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“Copay accumulators” put patients in middle of battle between insurers and drugmakers

Lillian Karabaic Apr 11, 2024
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“This is an arms race between drug manufacturers and plans, and they keep trying to one up each other,” said Stacie Dusetzina, a professor at Vanderbilt University School of Medicine. Oleg Elkov via Getty Images

“Copay accumulators” put patients in middle of battle between insurers and drugmakers

Lillian Karabaic Apr 11, 2024
Heard on:
“This is an arms race between drug manufacturers and plans, and they keep trying to one up each other,” said Stacie Dusetzina, a professor at Vanderbilt University School of Medicine. Oleg Elkov via Getty Images
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Health care prices are on the rise across the board, and some patients have seen their out-of-pocket costs go up by thousands, thanks to a complicated insurance tactic called a copay accumulator. It’s a way for insurance companies to counter high drug prices, but patient advocacy groups are working to ban these tactics. 

And some state and federal legislators agree that copay accumulators should go away.

But understanding why copay accumulators are a target takes some back story. If understanding a deductible is college-level health care-speak, understanding copay accumulators is Ph.D. level. 

“This is an arms race between drug manufacturers and plans, and they keep trying to one up each other in this fight,” said Stacie Dusetzina, a professor at Vanderbilt University School of Medicine. “It’s almost like watching divorced parents fight.” 

The people caught in the middle are patients. Many end up surprised by copays, sometimes owing thousands of dollars. Why? Let’s start with high drug costs.

Take Humira, a common medication for autoimmune disorders like Crohn’s disease. Sticker price: $7,000 per month. But most patients don’t pay that, thanks to help from the drug companies. 

“If you are watching a television commercial for a drug and it says you can get this drug for as low as $10, that’s through a copay assistance program,” Dusetzina said. 

But drugmakers aren’t just trying to be nice — copay assistance is good business for them. “This is a really smart way for a company to get you to use their branded drug instead of a competitor’s drug,” Dusetzina added.

How do they work? Patients get a special debit card to pay their drug copays — but also their deductible.

The idea is that after they hit their deductible with drug company money, their insurance will start picking up the tab. For some drugs, that might be hundreds of thousands of dollars a year. 

And then? “The insurer is ultimately going to foot the difference,” said Leemore Dafny, an economics professor at Harvard Business School and Harvard Kennedy School.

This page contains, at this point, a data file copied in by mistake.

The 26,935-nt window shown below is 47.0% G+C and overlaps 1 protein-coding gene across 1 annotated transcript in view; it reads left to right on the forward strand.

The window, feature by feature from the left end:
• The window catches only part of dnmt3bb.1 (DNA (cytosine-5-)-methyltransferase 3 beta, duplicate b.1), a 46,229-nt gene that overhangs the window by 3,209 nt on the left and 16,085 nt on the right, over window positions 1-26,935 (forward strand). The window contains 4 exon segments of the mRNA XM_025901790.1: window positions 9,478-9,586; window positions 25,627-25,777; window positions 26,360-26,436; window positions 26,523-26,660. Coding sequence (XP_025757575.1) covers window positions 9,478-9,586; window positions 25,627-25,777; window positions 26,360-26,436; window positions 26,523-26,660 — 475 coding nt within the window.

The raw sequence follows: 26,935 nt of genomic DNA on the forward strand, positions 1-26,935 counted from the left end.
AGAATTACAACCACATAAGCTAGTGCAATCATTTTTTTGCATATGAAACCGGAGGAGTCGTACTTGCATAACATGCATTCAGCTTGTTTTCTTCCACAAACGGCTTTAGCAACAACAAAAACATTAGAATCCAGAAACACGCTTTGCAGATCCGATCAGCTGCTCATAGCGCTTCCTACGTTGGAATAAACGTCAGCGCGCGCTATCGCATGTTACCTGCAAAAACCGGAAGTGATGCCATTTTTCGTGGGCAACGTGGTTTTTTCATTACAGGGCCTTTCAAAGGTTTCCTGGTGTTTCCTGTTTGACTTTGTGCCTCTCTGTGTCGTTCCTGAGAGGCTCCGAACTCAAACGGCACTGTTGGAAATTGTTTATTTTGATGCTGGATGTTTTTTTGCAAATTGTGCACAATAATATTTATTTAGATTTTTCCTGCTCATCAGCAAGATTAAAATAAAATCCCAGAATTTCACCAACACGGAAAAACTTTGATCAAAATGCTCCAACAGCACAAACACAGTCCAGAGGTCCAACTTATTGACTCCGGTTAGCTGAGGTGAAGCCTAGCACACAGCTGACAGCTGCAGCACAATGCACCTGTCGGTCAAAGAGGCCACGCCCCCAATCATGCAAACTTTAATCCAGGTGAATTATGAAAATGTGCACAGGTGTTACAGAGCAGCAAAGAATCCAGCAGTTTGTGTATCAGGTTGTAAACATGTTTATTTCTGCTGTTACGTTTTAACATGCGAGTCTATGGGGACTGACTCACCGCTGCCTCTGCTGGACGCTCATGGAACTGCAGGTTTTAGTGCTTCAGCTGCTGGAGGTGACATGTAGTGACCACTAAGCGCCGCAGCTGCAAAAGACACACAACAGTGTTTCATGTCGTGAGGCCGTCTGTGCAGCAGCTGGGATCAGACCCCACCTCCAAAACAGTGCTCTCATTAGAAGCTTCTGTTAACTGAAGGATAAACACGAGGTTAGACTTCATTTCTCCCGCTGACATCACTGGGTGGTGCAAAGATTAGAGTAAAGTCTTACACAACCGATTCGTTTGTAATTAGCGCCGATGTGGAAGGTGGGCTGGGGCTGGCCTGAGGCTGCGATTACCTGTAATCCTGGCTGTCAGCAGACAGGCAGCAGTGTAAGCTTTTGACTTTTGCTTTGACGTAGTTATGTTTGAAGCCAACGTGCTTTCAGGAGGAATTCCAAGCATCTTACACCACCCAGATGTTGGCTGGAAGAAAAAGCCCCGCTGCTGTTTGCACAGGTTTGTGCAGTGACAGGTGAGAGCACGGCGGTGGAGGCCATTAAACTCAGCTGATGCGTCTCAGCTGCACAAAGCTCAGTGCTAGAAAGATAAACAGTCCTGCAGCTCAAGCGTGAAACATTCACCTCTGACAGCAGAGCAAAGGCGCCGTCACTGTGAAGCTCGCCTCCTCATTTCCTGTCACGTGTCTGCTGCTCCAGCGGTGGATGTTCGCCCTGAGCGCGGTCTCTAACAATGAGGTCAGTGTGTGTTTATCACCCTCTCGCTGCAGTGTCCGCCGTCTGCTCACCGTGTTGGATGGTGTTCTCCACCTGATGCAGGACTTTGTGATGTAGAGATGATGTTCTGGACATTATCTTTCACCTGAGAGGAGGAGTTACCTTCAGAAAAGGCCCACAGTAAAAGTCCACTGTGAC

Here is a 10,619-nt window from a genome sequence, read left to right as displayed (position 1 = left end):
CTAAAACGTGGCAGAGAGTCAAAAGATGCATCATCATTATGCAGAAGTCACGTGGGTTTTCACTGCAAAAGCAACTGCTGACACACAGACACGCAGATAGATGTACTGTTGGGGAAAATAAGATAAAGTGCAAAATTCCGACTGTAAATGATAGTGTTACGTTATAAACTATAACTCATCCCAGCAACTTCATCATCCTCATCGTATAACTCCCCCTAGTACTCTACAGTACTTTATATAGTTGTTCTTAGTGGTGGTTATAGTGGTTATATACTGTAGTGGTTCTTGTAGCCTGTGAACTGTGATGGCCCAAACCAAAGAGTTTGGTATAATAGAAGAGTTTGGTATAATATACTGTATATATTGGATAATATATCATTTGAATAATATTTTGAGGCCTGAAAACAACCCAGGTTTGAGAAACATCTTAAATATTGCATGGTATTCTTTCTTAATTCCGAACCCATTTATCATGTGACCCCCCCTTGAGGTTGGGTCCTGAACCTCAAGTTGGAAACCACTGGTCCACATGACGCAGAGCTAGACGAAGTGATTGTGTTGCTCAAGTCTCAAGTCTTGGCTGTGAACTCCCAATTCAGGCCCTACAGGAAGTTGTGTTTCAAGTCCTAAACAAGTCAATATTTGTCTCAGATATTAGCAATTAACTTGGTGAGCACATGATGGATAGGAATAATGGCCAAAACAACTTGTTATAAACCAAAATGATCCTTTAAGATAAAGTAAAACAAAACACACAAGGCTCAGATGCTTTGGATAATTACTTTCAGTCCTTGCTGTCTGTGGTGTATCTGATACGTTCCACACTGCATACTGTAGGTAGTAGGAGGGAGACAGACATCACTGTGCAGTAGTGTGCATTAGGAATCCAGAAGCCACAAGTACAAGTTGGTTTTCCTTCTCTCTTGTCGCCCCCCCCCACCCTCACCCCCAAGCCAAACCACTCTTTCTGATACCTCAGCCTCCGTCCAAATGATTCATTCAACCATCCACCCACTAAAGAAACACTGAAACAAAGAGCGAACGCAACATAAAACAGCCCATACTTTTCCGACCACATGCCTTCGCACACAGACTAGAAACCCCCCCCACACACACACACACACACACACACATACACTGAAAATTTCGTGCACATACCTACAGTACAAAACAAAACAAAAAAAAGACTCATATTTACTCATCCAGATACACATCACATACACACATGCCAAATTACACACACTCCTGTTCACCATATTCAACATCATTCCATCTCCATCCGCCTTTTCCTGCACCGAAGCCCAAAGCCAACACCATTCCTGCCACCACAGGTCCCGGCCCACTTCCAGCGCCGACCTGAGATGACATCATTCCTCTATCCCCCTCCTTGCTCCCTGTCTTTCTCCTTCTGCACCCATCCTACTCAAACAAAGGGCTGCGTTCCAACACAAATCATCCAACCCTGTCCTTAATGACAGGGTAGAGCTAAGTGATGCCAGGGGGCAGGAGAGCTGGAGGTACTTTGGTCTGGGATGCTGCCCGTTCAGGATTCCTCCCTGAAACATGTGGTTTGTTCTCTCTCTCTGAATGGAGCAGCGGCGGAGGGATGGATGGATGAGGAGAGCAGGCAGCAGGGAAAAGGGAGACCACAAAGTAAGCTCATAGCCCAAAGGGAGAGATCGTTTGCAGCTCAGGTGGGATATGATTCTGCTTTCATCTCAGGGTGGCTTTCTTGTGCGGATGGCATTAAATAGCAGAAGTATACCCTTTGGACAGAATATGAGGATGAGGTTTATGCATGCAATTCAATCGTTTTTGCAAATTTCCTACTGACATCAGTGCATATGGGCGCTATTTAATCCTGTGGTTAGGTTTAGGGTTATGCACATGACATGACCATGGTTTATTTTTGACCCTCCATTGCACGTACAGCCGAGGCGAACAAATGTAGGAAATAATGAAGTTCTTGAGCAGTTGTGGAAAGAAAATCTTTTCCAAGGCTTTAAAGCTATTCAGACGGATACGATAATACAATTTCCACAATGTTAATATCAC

But these assistance programs can have side effects. Dafny researched drug prices and found copay assistance leads to higher prices for multiple sclerosis drugs by about 8 percentage points.

Which is why health insurers started pushing back. Insurers have been asking for legislators to help with lowering drug prices for years. But in the meantime, they came up with a countermove: copay accumulators. That’s when insurance stops counting drug company financial assistance toward a patient’s deductible.

That’s what happened to Gerica Coad in Granite Bay, California. Her 17-year-old daughter, Macy, has been taking Humira since she was 14 months old to treat severe juvenile arthritis. The drug had always cost $5 a month, thanks to copay assistance. 

But in the fall of 2021, that changed. When Coad called in her monthly refill, “they told me that my coinsurance was somewhere around $1,600, which threw me for a big loop,” she said.

It turned out her UnitedHealthcare plan had a new copay accumulator policy.  The insurance drained tens of thousands from the Humira debit card until it was exhausted, and then came back to Coad for her deductible.

She suddenly owed $1,600 instead of the $5 she was used to. Coad said, “It felt like the rug was pulled out from under me.”

Coad ended up scraping together the $1,600 copay so her daughter didn’t miss a dose and set back her recovery. But she’s worried about her budget going forward. “My fear is I won’t be able to afford my daughter’s medication.” 

In years past, copay accumulators were the exception. Now, they’re the norm. By 2020, 83% of people with commercial health insurance had copay accumulators.

And patients like Macy Coad are the rope in a game of tug of war between insurers and the makers of meds.

Gerica Coad said the copay accumulator “felt like it was on the back of patients, on the back of my daughter, who really needs her medication.”

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